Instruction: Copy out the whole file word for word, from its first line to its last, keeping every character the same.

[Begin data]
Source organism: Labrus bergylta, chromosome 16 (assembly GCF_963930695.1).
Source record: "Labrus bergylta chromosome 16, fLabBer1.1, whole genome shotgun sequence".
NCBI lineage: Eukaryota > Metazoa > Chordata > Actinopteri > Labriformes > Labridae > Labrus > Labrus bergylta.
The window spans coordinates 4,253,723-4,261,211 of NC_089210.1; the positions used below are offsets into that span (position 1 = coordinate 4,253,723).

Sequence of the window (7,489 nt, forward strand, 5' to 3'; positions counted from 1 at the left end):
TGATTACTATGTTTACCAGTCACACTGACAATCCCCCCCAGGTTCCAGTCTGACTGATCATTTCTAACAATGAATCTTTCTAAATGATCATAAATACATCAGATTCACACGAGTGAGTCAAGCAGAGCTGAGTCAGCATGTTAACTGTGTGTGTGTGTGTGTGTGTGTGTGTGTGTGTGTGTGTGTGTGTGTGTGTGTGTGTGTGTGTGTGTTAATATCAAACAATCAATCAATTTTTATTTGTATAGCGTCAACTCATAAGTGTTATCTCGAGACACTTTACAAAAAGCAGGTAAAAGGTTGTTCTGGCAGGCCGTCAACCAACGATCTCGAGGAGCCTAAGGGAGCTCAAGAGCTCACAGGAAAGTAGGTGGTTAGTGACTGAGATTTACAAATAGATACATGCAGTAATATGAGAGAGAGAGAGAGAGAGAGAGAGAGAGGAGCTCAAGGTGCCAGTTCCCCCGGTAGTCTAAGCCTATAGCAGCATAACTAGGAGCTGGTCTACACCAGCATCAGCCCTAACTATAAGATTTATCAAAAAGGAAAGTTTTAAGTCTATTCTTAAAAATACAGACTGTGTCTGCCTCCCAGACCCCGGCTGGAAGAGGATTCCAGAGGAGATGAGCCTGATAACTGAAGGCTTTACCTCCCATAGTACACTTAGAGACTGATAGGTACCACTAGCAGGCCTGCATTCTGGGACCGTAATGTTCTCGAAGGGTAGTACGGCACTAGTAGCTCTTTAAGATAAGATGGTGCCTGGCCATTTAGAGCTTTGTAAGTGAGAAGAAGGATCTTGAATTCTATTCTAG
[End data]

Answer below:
Source organism: Labrus bergylta, chromosome 16 (assembly GCF_963930695.1).
Source record: "Labrus bergylta chromosome 16, fLabBer1.1, whole genome shotgun sequence".
NCBI lineage: Eukaryota > Metazoa > Chordata > Actinopteri > Labriformes > Labridae > Labrus > Labrus bergylta.
The window spans coordinates 4,253,723-4,261,211 of NC_089210.1; the positions used below are offsets into that span (position 1 = coordinate 4,253,723).

Sequence of the window (7,489 nt, forward strand, 5' to 3'; positions counted from 1 at the left end):
TGATTACTATGTTTACCAGTCACACTGACAATCCCCCCCAGGTTCCAGTCTGACTGATCATTTCTAACAATGAATCTTTCTAAATGATCATAAATACATCAGATTCACACGAGTGAGTCAAGCAGAGCTGAGTCAGCATGTTAACTGTGTGTGTGTGTGTGTGTGTGTGTGTGTGTGTGTGTGTGTGTGTGTGTGTGTGTGTGTGTGTGTGTTAATATCAAACAATCAATCAATTTTTATTTGTATAGCGTCAACTCATAAGTGTTATCTCGAGACACTTTACAAAAAGCAGGTAAAAGGTTGTTCTGGCAGGCCGTCAACCAACGATCTCGAGGAGCCTAAGGGAGCTCAAGAGCTCACAGGAAAGTAGGTGGTTAGTGACTGAGATTTACAAATAGATACATGCAGTAATATGAGAGAGAGAGAGAGAGAGAGAGAGAGAGGAGCTCAAGGTGCCAGTTCCCCCGGTAGTCTAAGCCTATAGCAGCATAACTAGGAGCTGGTCTACACCAGCATCAGCCCTAACTATAAGATTTATCAAAAAGGAAAGTTTTAAGTCTATTCTTAAAAATACAGACTGTGTCTGCCTCCCAGACCCCGGCTGGAAGAGGATTCCAGAGGAGATGAGCCTGATAACTGAAGGCTTTACCTCCCATAGTACACTTAGAGACTGATAGGTACCACTAGCAGGCCTGCATTCTGGGACCGTAATGTTCTCGAAGGGTAGTACGGCACTAGTAGCTCTTTAAGATAAGATGGTGCCTGGCCATTTAGAGCTTTGTAAGTGAGAAGAAGGATCTTGAATTCTATTCTAG